Local theater character "Sister Myotis" prepares for trip to The Big Apple

By Anna Marie Hartman - bio | email

MEMPHIS, TN (WMC-TV) - To local theater audiences she's Sister Myotis, the fictional female force behind a fictitious, 80,000 mega-church.  Behind the costume, Sister Myotis is really Steve Swift, an actor and playwright who created the God-fearing Christian character.

"She's just kind of an amalgam of people from my childhood," Swift said.

The head of the Honeybees Ladies Auxiliary has a unique perspective of the world. 

"She can say whatever she wants," Swift said. "She just has to insist that she's right, so that's her only moral compass really is that she's just right."

Next month, northern audiences will get a taste of the sister's southern charm. The three-member cast and director of "Bible Camp" have been invited to the Abingdon Theatre in New York City for 22 performances, beginning June 11th. 

Swift, in an exclusive in-character interview as Sister Myotis, shared what New York audiences can expect. 

"We're going in to New York and we're trying to plant what we call a 'sleeper cell' of Ladies Auxiliary members, that's really gonna come in and take hold of that old rotten big apple and turn it into something that the Lord would be proud of," Sister Myotis said.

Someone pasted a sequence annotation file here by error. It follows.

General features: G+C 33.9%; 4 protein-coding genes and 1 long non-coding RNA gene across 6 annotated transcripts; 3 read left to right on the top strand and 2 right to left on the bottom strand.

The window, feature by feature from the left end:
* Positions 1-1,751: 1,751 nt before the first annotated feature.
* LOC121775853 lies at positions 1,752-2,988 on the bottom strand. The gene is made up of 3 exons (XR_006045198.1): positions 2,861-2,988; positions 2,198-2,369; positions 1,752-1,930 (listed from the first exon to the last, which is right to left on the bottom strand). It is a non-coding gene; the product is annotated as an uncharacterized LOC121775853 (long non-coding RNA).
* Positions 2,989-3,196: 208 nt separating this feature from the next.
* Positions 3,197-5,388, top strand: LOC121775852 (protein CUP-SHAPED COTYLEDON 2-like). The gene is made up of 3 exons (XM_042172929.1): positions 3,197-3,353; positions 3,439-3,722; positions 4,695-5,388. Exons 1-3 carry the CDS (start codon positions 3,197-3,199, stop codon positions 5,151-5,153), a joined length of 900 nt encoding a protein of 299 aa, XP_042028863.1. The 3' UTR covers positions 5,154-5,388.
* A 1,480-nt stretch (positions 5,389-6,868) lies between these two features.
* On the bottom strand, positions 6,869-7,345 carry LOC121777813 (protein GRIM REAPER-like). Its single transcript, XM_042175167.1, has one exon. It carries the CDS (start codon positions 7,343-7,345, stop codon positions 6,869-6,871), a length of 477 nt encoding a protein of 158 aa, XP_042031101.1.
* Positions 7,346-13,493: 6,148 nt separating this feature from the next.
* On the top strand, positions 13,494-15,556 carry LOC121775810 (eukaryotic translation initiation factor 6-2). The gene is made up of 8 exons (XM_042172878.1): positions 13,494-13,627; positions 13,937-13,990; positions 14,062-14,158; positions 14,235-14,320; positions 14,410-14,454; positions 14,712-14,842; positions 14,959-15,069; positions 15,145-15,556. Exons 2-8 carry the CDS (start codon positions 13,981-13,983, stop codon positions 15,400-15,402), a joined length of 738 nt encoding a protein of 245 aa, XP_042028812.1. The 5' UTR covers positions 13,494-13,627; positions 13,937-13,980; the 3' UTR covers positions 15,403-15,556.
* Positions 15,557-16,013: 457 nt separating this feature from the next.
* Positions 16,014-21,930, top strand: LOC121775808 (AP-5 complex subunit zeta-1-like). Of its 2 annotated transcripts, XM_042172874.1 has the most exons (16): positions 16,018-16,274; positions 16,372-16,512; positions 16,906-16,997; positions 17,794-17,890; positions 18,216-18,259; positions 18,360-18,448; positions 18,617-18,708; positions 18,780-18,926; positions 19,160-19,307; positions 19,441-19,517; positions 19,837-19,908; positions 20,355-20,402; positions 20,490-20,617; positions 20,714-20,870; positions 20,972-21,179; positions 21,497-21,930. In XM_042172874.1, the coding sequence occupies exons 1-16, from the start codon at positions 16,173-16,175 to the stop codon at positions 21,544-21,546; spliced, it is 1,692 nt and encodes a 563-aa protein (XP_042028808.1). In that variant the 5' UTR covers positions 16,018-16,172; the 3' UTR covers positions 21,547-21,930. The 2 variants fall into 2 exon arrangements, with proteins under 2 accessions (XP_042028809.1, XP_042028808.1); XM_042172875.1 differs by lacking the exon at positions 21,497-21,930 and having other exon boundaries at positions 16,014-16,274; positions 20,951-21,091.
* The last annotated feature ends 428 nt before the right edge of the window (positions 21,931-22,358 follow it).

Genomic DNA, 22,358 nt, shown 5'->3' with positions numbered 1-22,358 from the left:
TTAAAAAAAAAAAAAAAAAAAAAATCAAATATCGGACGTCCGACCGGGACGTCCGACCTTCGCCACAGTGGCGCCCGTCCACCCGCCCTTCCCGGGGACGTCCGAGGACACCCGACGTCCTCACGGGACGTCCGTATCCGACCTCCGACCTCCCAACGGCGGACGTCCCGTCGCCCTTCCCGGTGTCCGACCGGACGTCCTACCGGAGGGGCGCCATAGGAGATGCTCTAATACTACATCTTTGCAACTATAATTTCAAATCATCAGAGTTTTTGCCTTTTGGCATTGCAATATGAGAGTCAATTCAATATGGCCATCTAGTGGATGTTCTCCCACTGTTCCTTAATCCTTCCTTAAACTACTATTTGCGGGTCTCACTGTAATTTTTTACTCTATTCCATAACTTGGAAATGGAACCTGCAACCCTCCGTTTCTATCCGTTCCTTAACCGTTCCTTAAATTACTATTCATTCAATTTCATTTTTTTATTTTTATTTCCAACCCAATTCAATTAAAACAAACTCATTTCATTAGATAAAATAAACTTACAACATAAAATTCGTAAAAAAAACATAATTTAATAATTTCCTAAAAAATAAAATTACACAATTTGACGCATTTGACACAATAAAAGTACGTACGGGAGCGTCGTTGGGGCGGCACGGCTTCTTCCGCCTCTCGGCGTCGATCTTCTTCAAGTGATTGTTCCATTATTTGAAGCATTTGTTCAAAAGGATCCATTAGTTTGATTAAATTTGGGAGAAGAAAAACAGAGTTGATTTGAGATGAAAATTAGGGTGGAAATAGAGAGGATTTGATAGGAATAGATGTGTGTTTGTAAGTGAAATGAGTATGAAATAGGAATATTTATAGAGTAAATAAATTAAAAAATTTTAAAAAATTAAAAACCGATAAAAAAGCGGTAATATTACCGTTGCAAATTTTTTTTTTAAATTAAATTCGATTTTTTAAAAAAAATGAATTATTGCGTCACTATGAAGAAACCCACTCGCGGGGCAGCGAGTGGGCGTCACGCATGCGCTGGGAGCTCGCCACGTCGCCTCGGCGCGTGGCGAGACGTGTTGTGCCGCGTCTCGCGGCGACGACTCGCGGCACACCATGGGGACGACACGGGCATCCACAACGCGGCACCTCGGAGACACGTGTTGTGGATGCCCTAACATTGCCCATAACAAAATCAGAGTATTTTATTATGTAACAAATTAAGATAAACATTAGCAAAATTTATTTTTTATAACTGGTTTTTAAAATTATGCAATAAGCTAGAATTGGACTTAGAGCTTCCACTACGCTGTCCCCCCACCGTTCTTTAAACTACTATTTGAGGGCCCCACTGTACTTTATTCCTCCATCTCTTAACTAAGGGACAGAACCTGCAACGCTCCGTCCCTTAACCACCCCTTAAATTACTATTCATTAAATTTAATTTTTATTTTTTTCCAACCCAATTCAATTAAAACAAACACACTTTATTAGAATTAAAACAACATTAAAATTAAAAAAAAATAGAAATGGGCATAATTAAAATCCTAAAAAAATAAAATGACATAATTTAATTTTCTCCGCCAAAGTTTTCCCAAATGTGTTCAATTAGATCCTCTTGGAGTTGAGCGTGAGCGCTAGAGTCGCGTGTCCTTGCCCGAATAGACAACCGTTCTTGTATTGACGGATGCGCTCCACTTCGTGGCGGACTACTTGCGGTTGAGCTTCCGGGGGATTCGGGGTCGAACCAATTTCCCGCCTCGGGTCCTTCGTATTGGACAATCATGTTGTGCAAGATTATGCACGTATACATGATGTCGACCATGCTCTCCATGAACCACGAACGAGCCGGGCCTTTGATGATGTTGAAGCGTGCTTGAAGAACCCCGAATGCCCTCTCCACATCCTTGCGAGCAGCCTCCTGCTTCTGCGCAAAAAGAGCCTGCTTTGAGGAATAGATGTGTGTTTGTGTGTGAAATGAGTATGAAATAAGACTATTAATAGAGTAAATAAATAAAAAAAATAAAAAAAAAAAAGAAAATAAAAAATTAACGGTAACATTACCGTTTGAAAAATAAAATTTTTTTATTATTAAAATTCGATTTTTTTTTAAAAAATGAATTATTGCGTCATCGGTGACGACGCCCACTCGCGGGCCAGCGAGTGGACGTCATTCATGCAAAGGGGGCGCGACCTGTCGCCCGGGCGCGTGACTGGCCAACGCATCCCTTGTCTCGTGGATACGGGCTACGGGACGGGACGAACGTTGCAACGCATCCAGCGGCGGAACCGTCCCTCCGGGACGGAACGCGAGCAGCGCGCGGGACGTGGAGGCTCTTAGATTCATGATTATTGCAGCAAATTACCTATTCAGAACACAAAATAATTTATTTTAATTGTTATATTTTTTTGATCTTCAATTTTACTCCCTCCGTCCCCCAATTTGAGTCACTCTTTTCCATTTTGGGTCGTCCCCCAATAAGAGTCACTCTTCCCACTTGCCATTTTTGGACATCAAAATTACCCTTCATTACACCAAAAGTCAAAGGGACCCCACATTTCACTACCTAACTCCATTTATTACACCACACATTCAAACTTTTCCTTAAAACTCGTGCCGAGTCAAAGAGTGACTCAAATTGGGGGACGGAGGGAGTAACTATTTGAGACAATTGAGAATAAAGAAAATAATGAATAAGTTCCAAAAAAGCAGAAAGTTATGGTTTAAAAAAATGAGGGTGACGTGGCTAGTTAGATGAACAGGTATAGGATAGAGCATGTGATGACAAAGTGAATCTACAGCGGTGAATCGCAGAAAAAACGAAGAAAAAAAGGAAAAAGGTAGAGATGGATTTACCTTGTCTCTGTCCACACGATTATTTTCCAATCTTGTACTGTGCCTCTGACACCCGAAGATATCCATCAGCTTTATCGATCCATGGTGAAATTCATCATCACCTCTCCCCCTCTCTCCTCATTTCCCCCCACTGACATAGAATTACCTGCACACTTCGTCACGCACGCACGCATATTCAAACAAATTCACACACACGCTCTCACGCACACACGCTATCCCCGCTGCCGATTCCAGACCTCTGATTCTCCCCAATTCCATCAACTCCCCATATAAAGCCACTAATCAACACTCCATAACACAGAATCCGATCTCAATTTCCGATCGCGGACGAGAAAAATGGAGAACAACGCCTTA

Five weeks is a long time to be away from the many church activities for which Sister Myotis has earned her banner of badges.  But what she'll miss most is Action News 5's Dave Brown. 

"He kind of reminds me like a young Barnaby Jones or something, you know? And you know much as I'd love to sit in church beside old Barnaby, one thing Barnaby couldn't do is tell me whether it's gonna rain tomorrow, and Dave has got that licked," Sister Myotis said. "Amen!"

Myotis won the hearts of regional audiences when the theatre group 'Voices of the South' brought her to life on stage in 2002.  More recently, her YouTube videos (click here to watch) have had more than three million hits, proving audiences everywhere can relate.

"I dare say that we will be up there in New York with all those Yankees and they are going to find somebody who's very similar that they recognize," said Voices of the South's Jenny Odle.

The cost of taking the show on the road is an expensive reality.

"It's a pretty lean show in terms of set," director Jerre Dye said. "No one's swinging from trapezes from the ceiling. No one breathes fire although...I'm interested."

The cast has to pay for their own food and lodging for five weeks.  While they're in desperate need of donations, taking Mid-South talent to the Big Apple is a priceless opportunity for Voices of the South, and it's star.

"That's all you can do Anna Marie really is plant a seed, and then I'll come back home and watch it grow," Swift said.

You can donate to the trip through Voices of the South's website by clicking here. You can catch a preview performance of Sister's show this weekend at First Congregational Church on South Cooper.

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